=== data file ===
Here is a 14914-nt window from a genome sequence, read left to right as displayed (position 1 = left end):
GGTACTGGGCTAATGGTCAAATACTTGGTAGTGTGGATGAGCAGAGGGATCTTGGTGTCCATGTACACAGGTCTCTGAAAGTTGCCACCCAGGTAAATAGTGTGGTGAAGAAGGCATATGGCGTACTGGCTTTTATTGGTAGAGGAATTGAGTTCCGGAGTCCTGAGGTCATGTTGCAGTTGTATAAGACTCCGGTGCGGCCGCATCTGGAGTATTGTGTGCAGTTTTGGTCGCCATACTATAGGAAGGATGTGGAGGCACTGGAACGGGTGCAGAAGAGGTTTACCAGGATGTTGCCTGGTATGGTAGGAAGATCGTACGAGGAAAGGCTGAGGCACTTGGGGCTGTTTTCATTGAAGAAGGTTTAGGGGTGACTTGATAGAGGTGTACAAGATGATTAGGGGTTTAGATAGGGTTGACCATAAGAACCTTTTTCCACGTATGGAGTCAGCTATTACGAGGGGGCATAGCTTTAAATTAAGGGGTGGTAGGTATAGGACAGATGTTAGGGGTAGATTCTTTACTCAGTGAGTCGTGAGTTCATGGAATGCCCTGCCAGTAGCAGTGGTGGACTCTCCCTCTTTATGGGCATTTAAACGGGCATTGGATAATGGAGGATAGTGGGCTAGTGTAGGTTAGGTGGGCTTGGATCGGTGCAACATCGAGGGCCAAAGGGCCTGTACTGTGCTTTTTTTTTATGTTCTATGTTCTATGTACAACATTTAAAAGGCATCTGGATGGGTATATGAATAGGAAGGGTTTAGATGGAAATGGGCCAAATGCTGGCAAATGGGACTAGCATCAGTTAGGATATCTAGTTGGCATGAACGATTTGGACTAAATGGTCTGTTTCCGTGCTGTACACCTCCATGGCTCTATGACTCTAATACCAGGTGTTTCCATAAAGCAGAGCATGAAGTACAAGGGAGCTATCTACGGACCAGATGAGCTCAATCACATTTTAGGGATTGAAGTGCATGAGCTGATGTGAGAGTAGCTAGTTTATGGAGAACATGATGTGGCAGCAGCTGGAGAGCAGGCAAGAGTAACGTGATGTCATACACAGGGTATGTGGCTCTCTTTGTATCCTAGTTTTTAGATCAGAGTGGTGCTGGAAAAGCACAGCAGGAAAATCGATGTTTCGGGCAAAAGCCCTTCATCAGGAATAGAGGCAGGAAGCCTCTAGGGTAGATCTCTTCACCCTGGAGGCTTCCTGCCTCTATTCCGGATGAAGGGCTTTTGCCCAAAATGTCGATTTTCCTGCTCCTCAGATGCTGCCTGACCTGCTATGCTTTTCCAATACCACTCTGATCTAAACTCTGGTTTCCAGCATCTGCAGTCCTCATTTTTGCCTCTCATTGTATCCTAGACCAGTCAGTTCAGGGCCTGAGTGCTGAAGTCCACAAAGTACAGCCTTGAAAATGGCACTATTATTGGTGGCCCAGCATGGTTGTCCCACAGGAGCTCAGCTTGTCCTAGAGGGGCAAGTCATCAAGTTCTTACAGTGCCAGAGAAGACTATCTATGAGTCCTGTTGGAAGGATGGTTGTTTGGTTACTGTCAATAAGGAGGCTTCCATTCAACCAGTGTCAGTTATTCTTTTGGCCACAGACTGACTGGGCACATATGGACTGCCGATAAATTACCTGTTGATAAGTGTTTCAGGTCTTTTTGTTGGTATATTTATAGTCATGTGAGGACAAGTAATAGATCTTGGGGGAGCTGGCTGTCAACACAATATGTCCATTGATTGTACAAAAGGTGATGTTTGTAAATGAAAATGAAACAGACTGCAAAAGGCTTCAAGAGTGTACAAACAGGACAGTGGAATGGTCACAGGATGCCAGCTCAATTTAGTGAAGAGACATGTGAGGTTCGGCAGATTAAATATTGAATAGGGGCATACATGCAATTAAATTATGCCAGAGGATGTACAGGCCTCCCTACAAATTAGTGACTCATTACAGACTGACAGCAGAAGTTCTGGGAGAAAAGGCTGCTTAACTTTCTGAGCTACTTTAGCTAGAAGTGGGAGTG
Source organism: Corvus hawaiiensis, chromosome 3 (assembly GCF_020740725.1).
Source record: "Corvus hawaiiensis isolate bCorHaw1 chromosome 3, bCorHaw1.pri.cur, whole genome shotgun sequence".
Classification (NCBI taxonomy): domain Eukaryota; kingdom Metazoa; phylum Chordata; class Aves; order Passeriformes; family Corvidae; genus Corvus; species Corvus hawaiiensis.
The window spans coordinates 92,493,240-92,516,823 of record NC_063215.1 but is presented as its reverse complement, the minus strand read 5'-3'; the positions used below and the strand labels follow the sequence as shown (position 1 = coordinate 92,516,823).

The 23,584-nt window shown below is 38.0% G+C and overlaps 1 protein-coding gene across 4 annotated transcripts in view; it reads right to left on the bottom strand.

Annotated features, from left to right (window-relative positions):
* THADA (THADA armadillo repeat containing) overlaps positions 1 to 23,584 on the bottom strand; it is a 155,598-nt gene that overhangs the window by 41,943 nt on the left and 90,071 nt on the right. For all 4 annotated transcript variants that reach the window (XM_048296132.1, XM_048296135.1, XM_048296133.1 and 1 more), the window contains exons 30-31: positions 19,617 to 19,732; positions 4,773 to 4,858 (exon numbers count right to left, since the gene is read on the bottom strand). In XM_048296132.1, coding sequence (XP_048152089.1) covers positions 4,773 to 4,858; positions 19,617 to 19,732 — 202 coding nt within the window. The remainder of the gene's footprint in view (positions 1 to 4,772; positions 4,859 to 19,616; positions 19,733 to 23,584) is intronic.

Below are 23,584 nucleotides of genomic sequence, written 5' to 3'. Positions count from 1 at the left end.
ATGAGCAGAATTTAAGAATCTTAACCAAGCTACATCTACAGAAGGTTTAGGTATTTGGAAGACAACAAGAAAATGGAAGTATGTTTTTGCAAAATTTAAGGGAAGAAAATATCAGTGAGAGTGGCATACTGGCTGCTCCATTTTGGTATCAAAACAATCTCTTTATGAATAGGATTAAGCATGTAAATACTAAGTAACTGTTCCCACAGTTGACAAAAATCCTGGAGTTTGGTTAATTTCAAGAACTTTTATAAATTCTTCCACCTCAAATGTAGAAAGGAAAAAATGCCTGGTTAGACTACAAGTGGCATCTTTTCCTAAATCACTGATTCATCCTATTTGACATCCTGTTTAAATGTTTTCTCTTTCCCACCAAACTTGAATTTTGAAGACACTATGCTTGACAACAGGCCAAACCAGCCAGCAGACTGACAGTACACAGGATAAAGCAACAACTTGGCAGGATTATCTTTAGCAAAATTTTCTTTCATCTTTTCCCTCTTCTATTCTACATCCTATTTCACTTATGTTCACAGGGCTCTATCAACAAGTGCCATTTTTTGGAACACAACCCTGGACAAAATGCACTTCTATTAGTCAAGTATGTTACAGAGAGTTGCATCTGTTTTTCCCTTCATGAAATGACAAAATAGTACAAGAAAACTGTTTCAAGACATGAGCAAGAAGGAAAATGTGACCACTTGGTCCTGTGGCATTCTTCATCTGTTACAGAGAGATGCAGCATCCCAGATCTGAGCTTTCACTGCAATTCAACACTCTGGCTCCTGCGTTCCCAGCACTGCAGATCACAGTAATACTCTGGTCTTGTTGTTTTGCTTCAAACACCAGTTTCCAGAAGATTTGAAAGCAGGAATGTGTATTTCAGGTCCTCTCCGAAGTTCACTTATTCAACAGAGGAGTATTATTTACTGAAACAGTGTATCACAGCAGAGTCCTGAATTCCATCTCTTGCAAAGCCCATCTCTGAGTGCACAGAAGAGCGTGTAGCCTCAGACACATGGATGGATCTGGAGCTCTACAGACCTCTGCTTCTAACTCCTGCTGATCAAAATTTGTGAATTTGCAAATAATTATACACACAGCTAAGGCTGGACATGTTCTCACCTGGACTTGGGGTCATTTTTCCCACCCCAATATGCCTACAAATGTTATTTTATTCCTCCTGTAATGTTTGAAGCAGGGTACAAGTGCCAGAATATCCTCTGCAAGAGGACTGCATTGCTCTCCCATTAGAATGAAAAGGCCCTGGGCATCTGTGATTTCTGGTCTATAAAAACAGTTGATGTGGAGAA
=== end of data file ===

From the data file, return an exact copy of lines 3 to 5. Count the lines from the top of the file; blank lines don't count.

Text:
Source organism: Corvus hawaiiensis, chromosome 3 (assembly GCF_020740725.1).
Source record: "Corvus hawaiiensis isolate bCorHaw1 chromosome 3, bCorHaw1.pri.cur, whole genome shotgun sequence".
Classification (NCBI taxonomy): domain Eukaryota; kingdom Metazoa; phylum Chordata; class Aves; order Passeriformes; family Corvidae; genus Corvus; species Corvus hawaiiensis.